Thumbs up to Rise Above It Bakery in Carterville for being a recipient of the Landmarks Illinois Richard H. Driehaus Foundation Preservation Award for Rehabilitation. The bakery was one of nine Illinois important and historic places in Illinois to receive the honor this year. The building, renovated by Jennifer Spence of Carterville, is home to Rise Above It Bakery, operated by her sister, Crystal Lukens. The building was formerly home to Talley’s Cleaners. Spence had previously rehabbed the Carterville Heritage Museum building, located right next door. “I bought the building to complement the Heritage Museum,” she said. “I used this as a workshop space while renovating the museum.” And, Spence said she felt Carterville needed a café and bakery.
Thumbs up, in retrospect, to the voters of Jackson County for approving a 1 percent sales tax in November 2016, when Illinois was mired in a two-year budget impasse. The tax was passed to fund capital projects at Jackson County schools. Schools are now reaping benefits from the tax. De Soto Grade School has received about $250,000 from the tax. “It keeps maintenance projects out of my personnel and education funds,” said superintendent Nathaniel Wilson. Unity Point received $523,931 in fiscal year 2019. The school has used the funding to secure loans for a new roofing, HVAC units, LED lighting and security measures. “It’s allowed us to do the big ticket maintenance projects that we’d put off or so long,” Wilson said. And, the success of the tax instills a sense of trust in schools and school boards that tax dollars will be used as promised.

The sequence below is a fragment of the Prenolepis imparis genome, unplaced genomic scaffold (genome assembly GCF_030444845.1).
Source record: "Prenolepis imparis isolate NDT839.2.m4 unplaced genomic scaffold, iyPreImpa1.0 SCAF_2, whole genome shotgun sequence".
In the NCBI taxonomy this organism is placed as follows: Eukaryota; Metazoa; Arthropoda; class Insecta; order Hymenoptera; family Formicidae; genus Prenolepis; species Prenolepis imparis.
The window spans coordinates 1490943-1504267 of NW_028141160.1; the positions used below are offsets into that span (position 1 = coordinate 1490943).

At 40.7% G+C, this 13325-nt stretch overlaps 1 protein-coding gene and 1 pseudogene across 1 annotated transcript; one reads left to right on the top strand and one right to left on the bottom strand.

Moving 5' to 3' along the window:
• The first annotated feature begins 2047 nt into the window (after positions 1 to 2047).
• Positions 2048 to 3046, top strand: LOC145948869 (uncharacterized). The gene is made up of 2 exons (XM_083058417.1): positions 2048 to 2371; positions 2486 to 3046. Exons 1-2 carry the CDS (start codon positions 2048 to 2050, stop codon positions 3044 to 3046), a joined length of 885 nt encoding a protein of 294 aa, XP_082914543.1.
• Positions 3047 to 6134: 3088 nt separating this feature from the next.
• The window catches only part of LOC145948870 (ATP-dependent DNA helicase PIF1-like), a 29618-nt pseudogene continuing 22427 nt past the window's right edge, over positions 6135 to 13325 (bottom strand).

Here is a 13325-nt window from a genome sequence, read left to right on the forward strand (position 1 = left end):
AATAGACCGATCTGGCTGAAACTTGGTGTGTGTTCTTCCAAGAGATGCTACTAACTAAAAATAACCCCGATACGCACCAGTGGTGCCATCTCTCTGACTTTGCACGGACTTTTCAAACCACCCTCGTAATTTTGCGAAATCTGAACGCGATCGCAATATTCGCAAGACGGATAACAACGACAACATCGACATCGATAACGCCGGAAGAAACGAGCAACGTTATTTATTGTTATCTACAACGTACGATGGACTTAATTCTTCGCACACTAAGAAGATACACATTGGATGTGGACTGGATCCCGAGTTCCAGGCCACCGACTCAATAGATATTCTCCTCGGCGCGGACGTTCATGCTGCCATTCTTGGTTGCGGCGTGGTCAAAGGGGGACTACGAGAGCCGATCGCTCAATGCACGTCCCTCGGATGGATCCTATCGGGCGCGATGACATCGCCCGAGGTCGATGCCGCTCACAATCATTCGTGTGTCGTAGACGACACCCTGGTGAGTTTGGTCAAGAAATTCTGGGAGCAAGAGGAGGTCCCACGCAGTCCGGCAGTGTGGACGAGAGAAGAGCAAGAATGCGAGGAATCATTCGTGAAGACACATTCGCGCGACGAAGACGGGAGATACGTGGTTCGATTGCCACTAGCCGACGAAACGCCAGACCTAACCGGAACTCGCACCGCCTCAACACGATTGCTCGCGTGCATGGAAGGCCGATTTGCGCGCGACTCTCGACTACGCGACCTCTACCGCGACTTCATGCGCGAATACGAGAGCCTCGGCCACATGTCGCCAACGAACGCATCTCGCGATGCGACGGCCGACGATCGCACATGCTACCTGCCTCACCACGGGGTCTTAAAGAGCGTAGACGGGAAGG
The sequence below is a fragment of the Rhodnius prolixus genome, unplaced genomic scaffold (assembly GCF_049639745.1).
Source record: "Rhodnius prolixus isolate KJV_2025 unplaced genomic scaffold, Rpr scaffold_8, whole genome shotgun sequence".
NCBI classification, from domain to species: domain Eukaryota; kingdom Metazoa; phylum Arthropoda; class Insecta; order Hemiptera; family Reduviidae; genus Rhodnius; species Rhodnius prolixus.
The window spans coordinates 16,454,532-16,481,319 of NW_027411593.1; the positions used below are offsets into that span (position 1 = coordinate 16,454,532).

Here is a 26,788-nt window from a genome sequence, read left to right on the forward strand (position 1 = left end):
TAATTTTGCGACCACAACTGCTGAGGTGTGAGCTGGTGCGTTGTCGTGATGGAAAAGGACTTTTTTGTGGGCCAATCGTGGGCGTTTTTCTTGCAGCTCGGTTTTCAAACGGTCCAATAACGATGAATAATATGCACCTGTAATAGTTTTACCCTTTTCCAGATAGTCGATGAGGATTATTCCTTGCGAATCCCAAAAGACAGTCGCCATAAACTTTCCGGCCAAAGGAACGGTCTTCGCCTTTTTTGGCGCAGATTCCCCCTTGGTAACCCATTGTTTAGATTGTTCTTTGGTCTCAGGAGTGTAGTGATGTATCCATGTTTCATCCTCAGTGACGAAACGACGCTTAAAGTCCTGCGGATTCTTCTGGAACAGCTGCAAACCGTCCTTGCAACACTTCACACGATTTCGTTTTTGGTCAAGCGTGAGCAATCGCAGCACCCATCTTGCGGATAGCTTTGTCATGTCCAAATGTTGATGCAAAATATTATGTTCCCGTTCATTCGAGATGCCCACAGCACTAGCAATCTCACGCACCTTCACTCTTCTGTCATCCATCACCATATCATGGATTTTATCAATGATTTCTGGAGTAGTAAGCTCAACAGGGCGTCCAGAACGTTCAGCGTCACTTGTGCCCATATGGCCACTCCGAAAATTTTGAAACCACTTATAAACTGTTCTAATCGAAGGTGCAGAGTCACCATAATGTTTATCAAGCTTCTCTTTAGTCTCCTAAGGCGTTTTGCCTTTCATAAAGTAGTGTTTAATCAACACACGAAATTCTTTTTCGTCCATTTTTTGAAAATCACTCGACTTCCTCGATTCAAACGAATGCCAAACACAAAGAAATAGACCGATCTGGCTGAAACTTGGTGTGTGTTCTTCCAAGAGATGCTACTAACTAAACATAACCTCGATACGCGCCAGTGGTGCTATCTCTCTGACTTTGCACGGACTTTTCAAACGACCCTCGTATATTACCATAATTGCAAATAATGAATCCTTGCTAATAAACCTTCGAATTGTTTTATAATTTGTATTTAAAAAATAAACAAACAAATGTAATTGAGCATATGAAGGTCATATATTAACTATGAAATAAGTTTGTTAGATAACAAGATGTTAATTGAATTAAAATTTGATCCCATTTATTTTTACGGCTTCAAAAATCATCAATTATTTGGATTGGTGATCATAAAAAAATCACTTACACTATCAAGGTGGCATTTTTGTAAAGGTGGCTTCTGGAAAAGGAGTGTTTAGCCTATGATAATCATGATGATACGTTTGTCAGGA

Thumbs down to Hurricane Dorian. Although the United States has largely escaped the worst this massive storm has to offer, the photographs from the Bahamas were horrific. Southern Illinois is not a stranger to severe weather, but as a region we’ve never experienced anything remotely resembling the widespread devastation Dorian left in its wake. When a tornado, or even derecho, hits our region, the damage is severe, but it tends to be isolated and concentrated. We can only sympathize and hope the residents of the Bahamas recover quickly from this brutal storm.
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Thumbs up to the proactive approach Vienna High School superintendent Joshua Stafford had taken to protect students at the Johnson County school. Three years ago when there was a threat of violence at the school, Stafford decided the time to act was immediately. He realized the leaders of various agencies needed to become acquainted and be on the save page. “We didn’t want to have to make introductions in the middle of a crisis,” Stafford said. “Everyone in our county does a great job, but they work in silos.” Stafford organized a coalition of local, county and state police officers, probation officers, local counselors and therapists as well as school officials. The group continues to meet quarterly. “We talk about everything from mental health to truancy, to discipline,” said Johnson County State’s Attorney Tambra Cain. “It’s all about what can we do to provide extra support for students.” That seems to be the ultimate win-win.
Thumbs up to the somewhat brighter financial picture Illinois faces today. The “good” news recently reported is that Illinois’ net position, the different between its tangible assets and all of its liabilities is a negative $136 billion. The good news is that figure is down almost $50 billion from the previous year. The state’s perilous financial condition as exacerbated by the two-year budget impasse. The 2017-18 budget gave the state increased flexibility to transfer money between funds in order to defray operating costs and provided options for state employees to take voluntary buyouts.